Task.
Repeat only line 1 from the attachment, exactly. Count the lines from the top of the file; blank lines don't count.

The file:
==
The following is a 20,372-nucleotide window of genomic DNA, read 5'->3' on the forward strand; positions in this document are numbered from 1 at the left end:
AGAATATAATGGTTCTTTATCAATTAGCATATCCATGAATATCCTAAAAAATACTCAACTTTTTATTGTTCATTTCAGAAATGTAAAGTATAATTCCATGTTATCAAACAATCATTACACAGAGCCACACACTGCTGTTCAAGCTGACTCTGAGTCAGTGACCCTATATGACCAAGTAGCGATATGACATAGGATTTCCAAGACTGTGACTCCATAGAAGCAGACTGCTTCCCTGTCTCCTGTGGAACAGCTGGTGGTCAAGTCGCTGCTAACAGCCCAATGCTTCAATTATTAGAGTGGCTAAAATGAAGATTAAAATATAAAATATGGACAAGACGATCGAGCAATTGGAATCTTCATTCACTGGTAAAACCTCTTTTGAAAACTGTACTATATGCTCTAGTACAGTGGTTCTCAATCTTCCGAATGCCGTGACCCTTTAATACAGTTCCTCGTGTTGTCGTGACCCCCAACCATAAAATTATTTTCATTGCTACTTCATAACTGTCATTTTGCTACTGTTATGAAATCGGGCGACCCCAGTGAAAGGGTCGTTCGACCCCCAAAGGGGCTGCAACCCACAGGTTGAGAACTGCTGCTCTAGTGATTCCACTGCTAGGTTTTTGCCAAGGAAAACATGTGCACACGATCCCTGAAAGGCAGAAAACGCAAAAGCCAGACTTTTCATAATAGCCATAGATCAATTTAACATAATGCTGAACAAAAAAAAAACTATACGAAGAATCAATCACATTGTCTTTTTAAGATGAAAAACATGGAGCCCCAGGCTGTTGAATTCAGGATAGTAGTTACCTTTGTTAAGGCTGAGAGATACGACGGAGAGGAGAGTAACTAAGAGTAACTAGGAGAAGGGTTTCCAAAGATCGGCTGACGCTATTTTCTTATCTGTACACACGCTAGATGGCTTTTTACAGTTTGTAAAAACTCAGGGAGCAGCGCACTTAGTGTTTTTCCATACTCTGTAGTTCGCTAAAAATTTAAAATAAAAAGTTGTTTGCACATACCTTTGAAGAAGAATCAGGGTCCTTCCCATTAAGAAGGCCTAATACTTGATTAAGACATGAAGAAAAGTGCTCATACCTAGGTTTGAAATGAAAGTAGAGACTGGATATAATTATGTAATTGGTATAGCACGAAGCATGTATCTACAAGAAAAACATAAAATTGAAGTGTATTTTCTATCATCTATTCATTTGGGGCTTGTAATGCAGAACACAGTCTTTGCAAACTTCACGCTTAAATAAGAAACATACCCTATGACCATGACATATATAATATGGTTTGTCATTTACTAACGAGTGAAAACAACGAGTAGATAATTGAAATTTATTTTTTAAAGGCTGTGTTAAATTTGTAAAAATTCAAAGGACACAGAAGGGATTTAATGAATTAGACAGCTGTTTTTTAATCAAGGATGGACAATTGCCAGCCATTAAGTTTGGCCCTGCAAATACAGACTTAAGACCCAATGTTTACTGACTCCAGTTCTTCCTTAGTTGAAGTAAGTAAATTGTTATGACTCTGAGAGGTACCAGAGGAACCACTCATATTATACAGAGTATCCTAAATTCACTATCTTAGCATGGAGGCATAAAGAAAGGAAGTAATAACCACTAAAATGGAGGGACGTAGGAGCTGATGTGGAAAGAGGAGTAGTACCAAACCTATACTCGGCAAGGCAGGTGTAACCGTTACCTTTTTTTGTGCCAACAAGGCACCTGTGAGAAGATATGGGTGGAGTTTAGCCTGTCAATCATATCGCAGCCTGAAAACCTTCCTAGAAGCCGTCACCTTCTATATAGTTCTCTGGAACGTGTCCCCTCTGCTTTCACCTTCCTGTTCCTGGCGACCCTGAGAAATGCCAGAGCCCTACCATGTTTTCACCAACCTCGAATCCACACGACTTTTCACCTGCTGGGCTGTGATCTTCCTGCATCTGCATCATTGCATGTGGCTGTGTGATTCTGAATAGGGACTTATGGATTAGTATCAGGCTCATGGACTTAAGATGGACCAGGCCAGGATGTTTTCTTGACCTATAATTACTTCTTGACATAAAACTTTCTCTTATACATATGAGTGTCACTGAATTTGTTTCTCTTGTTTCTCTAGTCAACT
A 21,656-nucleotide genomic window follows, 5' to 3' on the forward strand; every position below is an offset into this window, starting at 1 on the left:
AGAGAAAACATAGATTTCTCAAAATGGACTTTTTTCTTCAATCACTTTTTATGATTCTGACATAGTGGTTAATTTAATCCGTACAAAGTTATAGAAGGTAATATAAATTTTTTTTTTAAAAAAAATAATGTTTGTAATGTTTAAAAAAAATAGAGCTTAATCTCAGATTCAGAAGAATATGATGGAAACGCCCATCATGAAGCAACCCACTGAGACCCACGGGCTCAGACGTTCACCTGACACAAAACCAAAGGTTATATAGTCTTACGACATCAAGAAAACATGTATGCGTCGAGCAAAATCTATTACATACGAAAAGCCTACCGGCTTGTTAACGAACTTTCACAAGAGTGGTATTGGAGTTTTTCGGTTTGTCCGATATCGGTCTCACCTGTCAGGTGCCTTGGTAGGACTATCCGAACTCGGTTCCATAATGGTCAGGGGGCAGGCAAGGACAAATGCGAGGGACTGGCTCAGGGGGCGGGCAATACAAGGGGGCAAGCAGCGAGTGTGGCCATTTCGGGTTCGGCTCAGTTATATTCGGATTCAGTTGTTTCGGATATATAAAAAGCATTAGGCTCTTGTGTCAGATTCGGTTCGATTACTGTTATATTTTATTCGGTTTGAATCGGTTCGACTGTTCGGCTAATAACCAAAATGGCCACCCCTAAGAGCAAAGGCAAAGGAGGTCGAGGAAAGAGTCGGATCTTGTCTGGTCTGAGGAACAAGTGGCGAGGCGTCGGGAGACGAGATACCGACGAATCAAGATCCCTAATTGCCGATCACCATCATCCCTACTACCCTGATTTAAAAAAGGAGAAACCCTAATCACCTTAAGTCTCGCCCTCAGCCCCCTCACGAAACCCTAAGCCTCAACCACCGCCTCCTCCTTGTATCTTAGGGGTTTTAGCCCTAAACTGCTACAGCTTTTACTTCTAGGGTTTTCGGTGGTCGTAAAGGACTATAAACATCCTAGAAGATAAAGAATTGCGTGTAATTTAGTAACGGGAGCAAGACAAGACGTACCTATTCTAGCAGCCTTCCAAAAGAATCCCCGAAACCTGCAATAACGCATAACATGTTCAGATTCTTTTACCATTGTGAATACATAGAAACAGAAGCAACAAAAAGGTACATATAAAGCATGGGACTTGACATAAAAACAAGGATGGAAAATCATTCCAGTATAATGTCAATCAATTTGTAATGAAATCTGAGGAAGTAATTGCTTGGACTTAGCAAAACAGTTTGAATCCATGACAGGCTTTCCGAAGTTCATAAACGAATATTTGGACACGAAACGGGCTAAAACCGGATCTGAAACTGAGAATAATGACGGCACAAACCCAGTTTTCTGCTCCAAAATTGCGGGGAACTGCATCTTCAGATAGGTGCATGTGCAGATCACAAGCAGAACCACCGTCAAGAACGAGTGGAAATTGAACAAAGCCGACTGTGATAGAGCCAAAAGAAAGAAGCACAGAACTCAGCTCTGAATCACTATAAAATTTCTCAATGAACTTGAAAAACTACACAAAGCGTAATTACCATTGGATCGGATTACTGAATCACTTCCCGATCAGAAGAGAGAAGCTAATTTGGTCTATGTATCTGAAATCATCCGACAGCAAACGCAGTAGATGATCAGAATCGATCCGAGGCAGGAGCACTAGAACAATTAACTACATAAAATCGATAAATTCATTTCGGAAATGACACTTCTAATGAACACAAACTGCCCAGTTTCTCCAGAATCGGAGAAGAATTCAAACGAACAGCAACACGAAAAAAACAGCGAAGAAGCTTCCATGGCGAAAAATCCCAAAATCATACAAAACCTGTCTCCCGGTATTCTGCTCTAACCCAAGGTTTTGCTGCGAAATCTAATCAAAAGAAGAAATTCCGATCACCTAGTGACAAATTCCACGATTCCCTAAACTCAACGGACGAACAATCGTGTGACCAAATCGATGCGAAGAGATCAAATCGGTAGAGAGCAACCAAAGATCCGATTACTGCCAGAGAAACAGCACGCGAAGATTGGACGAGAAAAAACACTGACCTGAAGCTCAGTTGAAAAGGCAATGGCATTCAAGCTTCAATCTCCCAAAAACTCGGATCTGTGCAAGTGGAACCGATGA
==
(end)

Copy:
The following is a 20,372-nucleotide window of genomic DNA, read 5'->3' on the forward strand; positions in this document are numbered from 1 at the left end: